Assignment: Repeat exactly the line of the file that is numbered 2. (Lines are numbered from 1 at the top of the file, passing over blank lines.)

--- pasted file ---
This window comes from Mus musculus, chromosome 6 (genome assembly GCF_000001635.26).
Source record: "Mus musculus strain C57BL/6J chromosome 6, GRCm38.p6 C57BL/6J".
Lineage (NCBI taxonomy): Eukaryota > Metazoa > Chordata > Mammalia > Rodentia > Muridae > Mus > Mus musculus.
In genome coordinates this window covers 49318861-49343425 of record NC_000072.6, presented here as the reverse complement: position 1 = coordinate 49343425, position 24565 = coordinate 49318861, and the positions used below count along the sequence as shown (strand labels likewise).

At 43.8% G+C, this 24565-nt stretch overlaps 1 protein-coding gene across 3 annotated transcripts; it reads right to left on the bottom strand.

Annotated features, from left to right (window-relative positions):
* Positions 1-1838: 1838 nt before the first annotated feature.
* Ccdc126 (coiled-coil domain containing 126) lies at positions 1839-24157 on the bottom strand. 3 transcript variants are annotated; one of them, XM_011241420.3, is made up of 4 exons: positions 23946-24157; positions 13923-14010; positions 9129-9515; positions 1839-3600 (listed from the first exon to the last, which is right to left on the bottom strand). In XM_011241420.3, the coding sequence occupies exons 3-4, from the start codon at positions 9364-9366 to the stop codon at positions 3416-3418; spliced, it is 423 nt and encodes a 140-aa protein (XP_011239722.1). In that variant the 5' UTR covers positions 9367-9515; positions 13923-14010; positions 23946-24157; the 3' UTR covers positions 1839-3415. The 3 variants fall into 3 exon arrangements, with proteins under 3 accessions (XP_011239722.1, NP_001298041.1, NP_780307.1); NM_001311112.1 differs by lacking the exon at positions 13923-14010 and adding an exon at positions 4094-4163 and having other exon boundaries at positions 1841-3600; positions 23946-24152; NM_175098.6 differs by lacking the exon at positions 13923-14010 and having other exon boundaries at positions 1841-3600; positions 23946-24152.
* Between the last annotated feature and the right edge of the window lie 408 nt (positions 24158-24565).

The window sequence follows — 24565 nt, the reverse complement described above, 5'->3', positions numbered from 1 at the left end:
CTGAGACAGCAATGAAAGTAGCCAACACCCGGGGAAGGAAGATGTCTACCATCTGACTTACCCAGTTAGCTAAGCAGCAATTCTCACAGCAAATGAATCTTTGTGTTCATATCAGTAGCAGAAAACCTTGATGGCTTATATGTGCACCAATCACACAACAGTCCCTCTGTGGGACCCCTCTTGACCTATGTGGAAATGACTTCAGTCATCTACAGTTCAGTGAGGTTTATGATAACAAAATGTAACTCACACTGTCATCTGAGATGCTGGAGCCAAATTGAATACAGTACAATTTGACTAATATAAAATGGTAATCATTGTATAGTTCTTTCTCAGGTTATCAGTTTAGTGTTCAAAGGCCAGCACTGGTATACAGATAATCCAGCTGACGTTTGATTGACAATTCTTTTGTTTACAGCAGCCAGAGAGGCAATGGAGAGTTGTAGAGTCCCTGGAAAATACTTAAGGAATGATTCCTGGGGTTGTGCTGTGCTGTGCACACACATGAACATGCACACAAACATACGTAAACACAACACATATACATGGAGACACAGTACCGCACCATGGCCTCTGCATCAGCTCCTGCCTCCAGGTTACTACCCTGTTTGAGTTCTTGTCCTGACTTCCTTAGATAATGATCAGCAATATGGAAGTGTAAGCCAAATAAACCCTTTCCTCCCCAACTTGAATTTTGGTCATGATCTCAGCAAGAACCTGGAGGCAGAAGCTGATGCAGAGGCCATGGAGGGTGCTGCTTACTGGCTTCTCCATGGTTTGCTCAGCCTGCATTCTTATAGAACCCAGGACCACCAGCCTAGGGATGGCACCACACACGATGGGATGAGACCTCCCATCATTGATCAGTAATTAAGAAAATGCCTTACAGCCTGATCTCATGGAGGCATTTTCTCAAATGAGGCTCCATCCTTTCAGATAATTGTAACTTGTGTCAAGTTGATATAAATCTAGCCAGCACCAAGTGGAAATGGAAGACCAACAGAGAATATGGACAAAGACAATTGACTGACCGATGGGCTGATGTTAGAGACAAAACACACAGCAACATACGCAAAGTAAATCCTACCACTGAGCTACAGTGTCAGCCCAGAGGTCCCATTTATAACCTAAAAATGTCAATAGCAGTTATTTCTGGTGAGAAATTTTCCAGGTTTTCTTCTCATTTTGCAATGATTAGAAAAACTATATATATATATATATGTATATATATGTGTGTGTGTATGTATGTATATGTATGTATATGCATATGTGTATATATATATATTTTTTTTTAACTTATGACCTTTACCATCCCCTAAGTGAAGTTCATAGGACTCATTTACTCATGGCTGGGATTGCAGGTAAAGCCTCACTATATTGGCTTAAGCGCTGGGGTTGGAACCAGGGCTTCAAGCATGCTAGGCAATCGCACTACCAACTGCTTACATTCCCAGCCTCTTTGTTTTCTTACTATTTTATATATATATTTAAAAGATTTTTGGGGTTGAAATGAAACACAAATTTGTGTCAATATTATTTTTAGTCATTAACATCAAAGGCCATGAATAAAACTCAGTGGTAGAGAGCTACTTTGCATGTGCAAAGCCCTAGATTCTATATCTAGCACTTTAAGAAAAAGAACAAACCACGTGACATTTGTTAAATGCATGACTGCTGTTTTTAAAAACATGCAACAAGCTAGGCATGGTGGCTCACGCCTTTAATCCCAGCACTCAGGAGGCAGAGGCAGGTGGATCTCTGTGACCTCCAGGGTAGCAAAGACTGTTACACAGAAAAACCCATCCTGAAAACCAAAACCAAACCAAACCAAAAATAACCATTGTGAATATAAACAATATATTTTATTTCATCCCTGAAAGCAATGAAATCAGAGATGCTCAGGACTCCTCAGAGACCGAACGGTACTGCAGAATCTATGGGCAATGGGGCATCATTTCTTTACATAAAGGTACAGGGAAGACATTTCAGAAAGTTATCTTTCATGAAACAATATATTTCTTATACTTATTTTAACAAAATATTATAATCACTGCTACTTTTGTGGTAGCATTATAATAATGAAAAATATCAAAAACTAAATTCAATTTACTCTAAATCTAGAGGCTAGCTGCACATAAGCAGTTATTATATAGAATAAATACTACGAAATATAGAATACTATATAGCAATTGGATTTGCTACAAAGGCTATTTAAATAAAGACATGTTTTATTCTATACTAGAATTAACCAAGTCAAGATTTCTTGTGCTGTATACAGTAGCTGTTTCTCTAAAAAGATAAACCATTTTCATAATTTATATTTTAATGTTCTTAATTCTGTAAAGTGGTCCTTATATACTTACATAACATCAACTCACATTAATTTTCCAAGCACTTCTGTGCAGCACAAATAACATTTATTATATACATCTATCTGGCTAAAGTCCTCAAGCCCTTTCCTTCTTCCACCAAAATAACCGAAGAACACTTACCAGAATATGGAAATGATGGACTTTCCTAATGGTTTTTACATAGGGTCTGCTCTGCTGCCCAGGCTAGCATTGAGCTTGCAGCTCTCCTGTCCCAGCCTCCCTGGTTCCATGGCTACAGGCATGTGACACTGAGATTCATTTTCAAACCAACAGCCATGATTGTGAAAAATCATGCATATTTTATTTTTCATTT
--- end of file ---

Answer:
Source record: "Mus musculus strain C57BL/6J chromosome 6, GRCm38.p6 C57BL/6J".